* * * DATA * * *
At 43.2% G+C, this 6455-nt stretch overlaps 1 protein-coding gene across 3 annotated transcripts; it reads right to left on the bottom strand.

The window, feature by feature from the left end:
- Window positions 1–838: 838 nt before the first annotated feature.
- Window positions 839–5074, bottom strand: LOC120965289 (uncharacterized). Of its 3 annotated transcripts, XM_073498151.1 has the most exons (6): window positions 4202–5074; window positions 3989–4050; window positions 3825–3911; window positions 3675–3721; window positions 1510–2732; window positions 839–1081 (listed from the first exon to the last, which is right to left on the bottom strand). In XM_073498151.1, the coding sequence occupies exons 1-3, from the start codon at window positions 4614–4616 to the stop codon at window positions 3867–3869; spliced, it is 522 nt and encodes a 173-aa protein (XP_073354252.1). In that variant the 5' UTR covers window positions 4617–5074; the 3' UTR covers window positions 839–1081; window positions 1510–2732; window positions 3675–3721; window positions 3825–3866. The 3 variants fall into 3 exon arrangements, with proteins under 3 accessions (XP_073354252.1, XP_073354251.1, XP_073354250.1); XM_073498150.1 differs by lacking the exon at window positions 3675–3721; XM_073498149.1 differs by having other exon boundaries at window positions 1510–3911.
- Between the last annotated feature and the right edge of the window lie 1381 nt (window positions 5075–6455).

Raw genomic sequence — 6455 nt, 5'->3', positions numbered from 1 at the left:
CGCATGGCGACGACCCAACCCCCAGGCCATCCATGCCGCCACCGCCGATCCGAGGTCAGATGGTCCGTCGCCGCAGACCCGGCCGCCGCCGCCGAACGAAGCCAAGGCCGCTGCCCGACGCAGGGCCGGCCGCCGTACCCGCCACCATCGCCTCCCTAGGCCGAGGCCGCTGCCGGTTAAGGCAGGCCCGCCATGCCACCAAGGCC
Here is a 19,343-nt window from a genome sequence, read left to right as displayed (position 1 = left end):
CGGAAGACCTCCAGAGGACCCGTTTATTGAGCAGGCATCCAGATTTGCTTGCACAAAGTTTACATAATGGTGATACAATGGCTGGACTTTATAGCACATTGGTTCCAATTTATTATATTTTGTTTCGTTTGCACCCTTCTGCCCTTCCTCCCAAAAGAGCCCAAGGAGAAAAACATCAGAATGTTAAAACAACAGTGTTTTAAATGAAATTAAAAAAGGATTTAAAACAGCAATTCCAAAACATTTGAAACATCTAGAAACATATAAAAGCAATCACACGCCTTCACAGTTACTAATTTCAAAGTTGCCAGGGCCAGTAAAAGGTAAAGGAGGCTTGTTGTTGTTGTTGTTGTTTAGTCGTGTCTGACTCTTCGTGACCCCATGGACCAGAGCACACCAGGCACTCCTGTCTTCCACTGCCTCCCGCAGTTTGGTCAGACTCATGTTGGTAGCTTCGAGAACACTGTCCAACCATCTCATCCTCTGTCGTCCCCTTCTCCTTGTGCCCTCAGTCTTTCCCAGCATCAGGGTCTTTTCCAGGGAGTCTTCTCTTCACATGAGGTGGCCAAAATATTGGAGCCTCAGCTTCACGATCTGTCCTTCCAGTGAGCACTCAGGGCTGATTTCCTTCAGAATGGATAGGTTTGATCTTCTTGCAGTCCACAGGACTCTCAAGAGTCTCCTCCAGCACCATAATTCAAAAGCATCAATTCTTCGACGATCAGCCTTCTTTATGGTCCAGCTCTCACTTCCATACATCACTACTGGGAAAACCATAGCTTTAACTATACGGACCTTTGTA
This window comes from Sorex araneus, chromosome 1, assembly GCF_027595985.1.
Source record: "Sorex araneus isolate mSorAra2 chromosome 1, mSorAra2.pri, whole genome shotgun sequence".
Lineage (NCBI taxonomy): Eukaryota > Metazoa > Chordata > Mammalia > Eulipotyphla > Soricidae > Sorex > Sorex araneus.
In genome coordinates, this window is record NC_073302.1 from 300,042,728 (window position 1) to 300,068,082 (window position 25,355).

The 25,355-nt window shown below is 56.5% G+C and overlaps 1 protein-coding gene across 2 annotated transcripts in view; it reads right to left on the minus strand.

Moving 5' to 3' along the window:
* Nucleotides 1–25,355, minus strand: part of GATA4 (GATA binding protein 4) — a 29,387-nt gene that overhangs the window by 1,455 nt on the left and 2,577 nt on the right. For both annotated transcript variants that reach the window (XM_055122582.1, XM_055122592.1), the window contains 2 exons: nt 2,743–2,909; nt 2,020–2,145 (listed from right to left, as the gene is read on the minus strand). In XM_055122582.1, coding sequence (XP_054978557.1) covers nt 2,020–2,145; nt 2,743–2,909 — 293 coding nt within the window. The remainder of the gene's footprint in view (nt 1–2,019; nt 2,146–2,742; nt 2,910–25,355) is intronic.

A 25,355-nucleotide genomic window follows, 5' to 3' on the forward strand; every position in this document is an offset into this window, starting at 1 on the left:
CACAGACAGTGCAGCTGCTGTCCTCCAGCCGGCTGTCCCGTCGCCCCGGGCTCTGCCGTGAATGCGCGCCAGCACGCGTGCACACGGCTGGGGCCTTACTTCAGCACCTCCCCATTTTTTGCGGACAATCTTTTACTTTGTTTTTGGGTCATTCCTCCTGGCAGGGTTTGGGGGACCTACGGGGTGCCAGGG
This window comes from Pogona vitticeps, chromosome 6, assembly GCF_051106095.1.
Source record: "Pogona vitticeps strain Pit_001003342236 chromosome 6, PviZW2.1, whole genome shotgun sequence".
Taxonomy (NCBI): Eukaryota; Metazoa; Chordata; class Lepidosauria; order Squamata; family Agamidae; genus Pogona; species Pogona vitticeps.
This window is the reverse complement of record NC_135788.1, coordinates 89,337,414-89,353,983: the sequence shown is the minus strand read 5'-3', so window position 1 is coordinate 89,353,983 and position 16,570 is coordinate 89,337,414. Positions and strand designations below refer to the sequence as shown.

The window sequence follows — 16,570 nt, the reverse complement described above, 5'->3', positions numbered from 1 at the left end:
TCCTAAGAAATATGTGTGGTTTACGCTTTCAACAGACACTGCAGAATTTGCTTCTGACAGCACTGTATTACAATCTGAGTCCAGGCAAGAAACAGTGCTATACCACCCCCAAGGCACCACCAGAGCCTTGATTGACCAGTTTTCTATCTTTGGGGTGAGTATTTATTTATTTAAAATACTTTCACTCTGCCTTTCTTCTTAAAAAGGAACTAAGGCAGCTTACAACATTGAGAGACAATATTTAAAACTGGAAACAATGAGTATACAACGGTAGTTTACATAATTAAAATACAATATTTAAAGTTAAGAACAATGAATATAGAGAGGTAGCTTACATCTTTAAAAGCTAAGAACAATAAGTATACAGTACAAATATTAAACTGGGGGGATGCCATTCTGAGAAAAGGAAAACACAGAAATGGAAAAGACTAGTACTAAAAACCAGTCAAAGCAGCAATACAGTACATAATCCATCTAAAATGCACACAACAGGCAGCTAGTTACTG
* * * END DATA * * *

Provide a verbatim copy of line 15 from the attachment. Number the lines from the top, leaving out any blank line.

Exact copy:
Moving 5' to 3' along the window: